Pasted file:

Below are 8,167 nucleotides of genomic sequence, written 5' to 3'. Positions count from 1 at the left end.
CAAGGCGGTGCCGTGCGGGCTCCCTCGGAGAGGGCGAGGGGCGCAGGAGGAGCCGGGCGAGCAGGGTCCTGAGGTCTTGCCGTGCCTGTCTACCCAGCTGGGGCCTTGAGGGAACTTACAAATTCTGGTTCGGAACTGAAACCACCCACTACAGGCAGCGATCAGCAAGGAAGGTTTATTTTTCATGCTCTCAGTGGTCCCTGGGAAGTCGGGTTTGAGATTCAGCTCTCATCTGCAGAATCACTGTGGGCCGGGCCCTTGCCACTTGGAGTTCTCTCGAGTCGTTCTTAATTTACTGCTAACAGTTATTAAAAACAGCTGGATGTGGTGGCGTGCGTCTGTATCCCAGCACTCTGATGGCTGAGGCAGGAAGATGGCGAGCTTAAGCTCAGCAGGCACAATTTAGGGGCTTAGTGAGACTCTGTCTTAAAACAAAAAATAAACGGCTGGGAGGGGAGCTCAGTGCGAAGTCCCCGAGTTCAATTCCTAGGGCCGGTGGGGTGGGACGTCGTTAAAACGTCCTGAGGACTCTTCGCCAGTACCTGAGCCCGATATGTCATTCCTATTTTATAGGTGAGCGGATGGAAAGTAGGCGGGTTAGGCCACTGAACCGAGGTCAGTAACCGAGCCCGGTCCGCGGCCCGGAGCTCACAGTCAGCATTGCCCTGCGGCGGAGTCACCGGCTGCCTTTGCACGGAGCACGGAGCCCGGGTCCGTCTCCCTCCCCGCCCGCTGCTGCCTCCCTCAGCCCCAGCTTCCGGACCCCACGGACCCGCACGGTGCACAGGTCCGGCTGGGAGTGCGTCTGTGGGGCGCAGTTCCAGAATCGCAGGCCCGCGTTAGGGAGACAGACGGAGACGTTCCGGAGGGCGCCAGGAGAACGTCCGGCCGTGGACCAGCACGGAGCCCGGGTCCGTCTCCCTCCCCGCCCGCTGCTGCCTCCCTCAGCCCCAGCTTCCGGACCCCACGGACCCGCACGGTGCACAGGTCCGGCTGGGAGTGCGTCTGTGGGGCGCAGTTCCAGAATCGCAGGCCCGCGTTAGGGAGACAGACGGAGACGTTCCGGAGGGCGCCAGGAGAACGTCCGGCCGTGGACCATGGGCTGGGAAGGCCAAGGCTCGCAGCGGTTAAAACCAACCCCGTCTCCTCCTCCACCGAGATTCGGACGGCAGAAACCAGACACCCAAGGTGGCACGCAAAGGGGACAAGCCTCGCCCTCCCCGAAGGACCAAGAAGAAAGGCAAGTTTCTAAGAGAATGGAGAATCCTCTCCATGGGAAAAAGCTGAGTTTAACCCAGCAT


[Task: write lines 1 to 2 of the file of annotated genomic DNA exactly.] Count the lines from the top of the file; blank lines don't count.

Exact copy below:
Below are 8,167 nucleotides of genomic sequence, written 5' to 3'. Positions count from 1 at the left end.
CAAGGCGGTGCCGTGCGGGCTCCCTCGGAGAGGGCGAGGGGCGCAGGAGGAGCCGGGCGAGCAGGGTCCTGAGGTCTTGCCGTGCCTGTCTACCCAGCTGGGGCCTTGAGGGAACTTACAAATTCTGGTTCGGAACTGAAACCACCCACTACAGGCAGCGATCAGCAAGGAAGGTTTATTTTTCATGCTCTCAGTGGTCCCTGGGAAGTCGGGTTTGAGATTCAGCTCTCATCTGCAGAATCACTGTGGGCCGGGCCCTTGCCACTTGGAGTTCTCTCGAGTCGTTCTTAATTTACTGCTAACAGTTATTAAAAACAGCTGGATGTGGTGGCGTGCGTCTGTATCCCAGCACTCTGATGGCTGAGGCAGGAAGATGGCGAGCTTAAGCTCAGCAGGCACAATTTAGGGGCTTAGTGAGACTCTGTCTTAAAACAAAAAATAAACGGCTGGGAGGGGAGCTCAGTGCGAAGTCCCCGAGTTCAATTCCTAGGGCCGGTGGGGTGGGACGTCGTTAAAACGTCCTGAGGACTCTTCGCCAGTACCTGAGCCCGATATGTCATTCCTATTTTATAGGTGAGCGGATGGAAAGTAGGCGGGTTAGGCCACTGAACCGAGGTCAGTAACCGAGCCCGGTCCGCGGCCCGGAGCTCACAGTCAGCATTGCCCTGCGGCGGAGTCACCGGCTGCCTTTGCACGGAGCACGGAGCCCGGGTCCGTCTCCCTCCCCGCCCGCTGCTGCCTCCCTCAGCCCCAGCTTCCGGACCCCACGGACCCGCACGGTGCACAGGTCCGGCTGGGAGTGCGTCTGTGGGGCGCAGTTCCAGAATCGCAGGCCCGCGTTAGGGAGACAGACGGAGACGTTCCGGAGGGCGCCAGGAGAACGTCCGGCCGTGGACCAGCACGGAGCCCGGGTCCGTCTCCCTCCCCGCCCGCTGCTGCCTCCCTCAGCCCCAGCTTCCGGACCCCACGGACCCGCACGGTGCACAGGTCCGGCTGGGAGTGCGTCTGTGGGGCGCAGTTCCAGAATCGCAGGCCCGCGTTAGGGAGACAGACGGAGACGTTCCGGAGGGCGCCAGGAGAACGTCCGGCCGTGGACCATGGGCTGGGAAGGCCAAGGCTCGCAGCGGTTAAAACCAACCCCGTCTCCTCCTCCACCGAGATTCGGACGGCAGAAACCAGACACCCAAGGTGGCACGCAAAGGGGACAAGCCTCGCCCTCCCCGAAGGACCAAGAAGAAAGGCAAGTTTCTAAGAGAATGGAGAATCCTCTCCATGGGAAAAAGCTGAGTTTAACCCAGCAT